The Shrieking Violet issue 20

Tagged as: art creative_writing fanzines history illustration liverpool london manchester preston public_art sculpture self-publishing zines
Neighbourhoods: manchester

Richard Howe continues his series on mental health in the movies by looking at Betty Blue, which he fell in love with at the tender age of nine. 


Jack Welsh has contributed an article about old and new public artworks by Eduardo Paolozzi and Daniel Buren in Tottenham Court Road tube station, London, which has been undergoing extensive renovation.


Joe Austin writes in praise of twentieth century artist Frank Dobson, sometimes referred to as the first truly British Modern sculptor. His interest was sparked by the discovery of a sculpture by Dobson in his local park.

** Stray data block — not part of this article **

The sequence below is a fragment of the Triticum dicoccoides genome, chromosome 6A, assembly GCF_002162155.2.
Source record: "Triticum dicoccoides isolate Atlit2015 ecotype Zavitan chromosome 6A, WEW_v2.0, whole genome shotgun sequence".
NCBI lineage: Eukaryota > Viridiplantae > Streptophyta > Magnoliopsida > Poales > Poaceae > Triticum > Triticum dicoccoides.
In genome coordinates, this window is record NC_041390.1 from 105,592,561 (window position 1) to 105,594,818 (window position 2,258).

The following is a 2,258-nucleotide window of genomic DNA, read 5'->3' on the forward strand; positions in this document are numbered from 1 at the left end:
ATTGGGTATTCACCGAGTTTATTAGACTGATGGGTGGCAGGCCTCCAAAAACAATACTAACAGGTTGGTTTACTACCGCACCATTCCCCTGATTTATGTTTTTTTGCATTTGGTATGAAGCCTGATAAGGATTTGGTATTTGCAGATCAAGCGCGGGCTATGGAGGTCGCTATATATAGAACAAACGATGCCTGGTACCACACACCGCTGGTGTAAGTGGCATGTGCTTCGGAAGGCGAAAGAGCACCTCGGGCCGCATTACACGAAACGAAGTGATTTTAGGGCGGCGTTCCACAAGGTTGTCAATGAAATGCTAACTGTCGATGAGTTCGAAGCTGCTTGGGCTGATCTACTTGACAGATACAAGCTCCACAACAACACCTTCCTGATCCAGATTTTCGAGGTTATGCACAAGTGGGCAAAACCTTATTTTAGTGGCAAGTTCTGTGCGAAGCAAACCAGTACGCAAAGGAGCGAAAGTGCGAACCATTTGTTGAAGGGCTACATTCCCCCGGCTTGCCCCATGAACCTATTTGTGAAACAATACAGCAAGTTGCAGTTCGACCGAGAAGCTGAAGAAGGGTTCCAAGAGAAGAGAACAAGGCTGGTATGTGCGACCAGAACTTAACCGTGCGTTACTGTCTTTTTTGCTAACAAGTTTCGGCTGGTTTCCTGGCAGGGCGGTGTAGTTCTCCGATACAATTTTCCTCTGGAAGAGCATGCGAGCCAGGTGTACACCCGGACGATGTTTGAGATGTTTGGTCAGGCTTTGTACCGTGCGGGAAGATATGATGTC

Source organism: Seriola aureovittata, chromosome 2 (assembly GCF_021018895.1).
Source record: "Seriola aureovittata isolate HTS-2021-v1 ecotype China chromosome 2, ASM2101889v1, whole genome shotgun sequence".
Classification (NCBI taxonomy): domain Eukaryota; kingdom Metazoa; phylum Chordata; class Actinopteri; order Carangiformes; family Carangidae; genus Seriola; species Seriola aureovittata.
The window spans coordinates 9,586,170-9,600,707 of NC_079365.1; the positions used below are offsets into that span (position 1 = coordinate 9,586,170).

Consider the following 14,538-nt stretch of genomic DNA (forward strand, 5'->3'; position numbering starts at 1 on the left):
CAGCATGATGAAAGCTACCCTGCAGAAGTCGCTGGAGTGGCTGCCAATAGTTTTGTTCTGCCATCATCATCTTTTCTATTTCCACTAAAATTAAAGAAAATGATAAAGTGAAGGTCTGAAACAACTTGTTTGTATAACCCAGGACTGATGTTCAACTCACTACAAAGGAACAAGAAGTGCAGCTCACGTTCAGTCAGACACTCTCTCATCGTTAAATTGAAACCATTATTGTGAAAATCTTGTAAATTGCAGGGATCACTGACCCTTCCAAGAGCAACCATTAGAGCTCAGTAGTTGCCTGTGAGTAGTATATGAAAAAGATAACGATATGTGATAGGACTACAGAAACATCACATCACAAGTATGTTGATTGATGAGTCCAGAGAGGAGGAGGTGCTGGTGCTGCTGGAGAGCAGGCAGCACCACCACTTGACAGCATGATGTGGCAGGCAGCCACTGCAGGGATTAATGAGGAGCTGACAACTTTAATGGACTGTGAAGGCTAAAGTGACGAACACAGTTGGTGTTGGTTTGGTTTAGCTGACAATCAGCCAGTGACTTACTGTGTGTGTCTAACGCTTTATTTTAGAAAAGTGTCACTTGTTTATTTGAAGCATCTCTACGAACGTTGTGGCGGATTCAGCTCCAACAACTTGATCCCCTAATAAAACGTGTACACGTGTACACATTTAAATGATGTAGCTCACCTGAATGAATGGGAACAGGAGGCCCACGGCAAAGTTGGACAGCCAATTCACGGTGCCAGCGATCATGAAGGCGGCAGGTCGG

JT Wilson has written about the Mystery Castle, an architectural folly in the Arizona desert. 


Sam Lewis interviewed Michael Azzerad, author of Our Band Could be Your Life, as part of his Master's dissertation on how technology affects music. 


Fuchsia MacAree has contributed two drawings, one of Queen Victoria and her border collie, and one repeat pattern originally created for a fundraising Movember exhibition. 


Rebecca Willmott has written a children's story about the January Blues, hoping this will become a longer story in time. The story shows how baking (in particular, gingerbread men) brings the two characters together whilst mourning a great loss. It is influenced by the Shrieking Violet's Natalie and Rebecca's many culinary experiments. Rebecca also submitted a gingerbread man recipe for the Shrieking Violet's third issue.


Richard Bilsborough has contributed a recipe for pork, barley and apple stew. 


Valentina Orrù  is very pleased to contribute a traditional recipe from her Italian region of origin Sardinia, translated into the Sardinian dialect of her home village Mogoro.


The cover Manchester-based freelance illustrator and designer Catherine Chialton

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